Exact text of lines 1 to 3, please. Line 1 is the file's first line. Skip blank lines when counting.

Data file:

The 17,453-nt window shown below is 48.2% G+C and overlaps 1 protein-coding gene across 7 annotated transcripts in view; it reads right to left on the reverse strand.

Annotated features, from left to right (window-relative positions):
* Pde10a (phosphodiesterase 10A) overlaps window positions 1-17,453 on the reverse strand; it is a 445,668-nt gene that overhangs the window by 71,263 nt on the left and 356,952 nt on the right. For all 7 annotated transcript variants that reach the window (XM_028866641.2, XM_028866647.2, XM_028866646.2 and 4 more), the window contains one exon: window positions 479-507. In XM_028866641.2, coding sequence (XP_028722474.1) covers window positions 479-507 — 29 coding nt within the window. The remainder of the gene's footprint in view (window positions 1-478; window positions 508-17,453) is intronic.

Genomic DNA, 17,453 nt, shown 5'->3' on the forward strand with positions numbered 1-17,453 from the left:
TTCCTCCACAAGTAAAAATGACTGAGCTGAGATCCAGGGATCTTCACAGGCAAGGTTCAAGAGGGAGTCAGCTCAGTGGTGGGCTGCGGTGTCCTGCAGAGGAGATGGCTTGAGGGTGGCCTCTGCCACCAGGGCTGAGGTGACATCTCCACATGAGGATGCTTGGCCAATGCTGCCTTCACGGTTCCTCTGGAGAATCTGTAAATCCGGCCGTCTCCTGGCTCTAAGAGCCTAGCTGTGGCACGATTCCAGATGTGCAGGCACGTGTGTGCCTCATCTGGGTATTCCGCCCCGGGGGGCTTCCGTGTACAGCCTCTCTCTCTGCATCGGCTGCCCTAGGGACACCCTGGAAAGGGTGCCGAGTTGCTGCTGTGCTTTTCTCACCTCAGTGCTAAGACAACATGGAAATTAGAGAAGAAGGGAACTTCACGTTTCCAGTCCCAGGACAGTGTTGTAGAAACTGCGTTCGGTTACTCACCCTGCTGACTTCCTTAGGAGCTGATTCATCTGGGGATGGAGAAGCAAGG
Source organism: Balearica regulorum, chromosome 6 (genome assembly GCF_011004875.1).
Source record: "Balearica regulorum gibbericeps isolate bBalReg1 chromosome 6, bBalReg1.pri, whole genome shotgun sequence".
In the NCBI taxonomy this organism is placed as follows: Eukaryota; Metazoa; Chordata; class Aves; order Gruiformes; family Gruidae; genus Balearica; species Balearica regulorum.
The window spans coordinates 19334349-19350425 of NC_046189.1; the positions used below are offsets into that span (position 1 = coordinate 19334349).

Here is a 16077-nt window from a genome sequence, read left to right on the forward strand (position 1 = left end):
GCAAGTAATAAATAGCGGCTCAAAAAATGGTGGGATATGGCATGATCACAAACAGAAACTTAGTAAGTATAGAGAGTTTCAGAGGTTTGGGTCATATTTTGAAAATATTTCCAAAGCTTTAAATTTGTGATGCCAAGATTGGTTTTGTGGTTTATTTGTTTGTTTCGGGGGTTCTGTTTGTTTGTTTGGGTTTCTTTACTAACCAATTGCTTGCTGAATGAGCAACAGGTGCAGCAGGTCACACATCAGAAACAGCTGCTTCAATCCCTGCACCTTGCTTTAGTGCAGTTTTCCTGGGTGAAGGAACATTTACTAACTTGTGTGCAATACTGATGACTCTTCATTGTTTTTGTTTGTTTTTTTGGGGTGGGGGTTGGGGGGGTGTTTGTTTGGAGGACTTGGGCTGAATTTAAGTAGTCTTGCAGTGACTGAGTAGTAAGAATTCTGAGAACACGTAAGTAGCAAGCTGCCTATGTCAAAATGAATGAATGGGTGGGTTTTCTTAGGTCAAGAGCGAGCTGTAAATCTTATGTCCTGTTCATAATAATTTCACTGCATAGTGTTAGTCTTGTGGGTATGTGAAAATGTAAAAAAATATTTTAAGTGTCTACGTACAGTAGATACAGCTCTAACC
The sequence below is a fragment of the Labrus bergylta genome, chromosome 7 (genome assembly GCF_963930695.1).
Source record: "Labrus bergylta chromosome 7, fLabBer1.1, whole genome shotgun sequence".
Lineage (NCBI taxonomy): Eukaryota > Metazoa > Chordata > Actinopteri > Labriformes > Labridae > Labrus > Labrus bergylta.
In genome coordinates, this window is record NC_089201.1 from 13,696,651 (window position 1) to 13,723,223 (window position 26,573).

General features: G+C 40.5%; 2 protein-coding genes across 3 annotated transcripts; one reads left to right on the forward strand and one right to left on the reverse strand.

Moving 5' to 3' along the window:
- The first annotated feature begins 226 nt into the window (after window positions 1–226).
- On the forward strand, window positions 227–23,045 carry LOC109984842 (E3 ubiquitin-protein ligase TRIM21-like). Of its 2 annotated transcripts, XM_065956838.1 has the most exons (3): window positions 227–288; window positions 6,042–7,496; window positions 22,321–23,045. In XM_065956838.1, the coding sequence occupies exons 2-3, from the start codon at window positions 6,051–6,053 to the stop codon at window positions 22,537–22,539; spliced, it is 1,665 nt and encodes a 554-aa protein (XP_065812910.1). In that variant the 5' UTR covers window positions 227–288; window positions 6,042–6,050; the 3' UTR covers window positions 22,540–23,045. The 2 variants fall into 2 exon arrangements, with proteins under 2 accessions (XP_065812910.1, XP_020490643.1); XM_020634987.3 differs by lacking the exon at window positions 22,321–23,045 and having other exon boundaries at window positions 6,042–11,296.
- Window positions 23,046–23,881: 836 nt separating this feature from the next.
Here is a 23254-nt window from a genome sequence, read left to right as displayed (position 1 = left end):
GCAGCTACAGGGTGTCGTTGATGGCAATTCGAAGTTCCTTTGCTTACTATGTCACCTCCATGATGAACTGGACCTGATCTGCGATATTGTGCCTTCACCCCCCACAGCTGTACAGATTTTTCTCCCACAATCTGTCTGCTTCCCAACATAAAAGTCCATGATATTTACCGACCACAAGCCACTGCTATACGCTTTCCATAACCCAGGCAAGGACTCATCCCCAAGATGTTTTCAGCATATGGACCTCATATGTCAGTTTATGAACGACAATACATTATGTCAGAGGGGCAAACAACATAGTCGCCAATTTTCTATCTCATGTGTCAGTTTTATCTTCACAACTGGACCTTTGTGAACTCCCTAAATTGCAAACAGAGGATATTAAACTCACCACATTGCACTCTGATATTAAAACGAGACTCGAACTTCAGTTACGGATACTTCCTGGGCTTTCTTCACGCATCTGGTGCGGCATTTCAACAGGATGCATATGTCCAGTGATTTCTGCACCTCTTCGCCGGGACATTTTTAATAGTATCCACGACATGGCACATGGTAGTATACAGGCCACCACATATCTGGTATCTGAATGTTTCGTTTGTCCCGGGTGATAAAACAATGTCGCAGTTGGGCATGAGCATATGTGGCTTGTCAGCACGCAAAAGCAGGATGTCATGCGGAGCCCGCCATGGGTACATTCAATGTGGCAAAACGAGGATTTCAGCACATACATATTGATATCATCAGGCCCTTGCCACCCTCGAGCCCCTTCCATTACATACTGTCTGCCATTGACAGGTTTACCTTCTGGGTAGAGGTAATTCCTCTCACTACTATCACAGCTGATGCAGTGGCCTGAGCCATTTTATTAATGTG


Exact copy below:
The 17,453-nt window shown below is 48.2% G+C and overlaps 1 protein-coding gene across 7 annotated transcripts in view; it reads right to left on the reverse strand.

Annotated features, from left to right (window-relative positions):
* Pde10a (phosphodiesterase 10A) overlaps window positions 1-17,453 on the reverse strand; it is a 445,668-nt gene that overhangs the window by 71,263 nt on the left and 356,952 nt on the right. For all 7 annotated transcript variants that reach the window (XM_028866641.2, XM_028866647.2, XM_028866646.2 and 4 more), the window contains one exon: window positions 479-507. In XM_028866641.2, coding sequence (XP_028722474.1) covers window positions 479-507 — 29 coding nt within the window. The remainder of the gene's footprint in view (window positions 1-478; window positions 508-17,453) is intronic.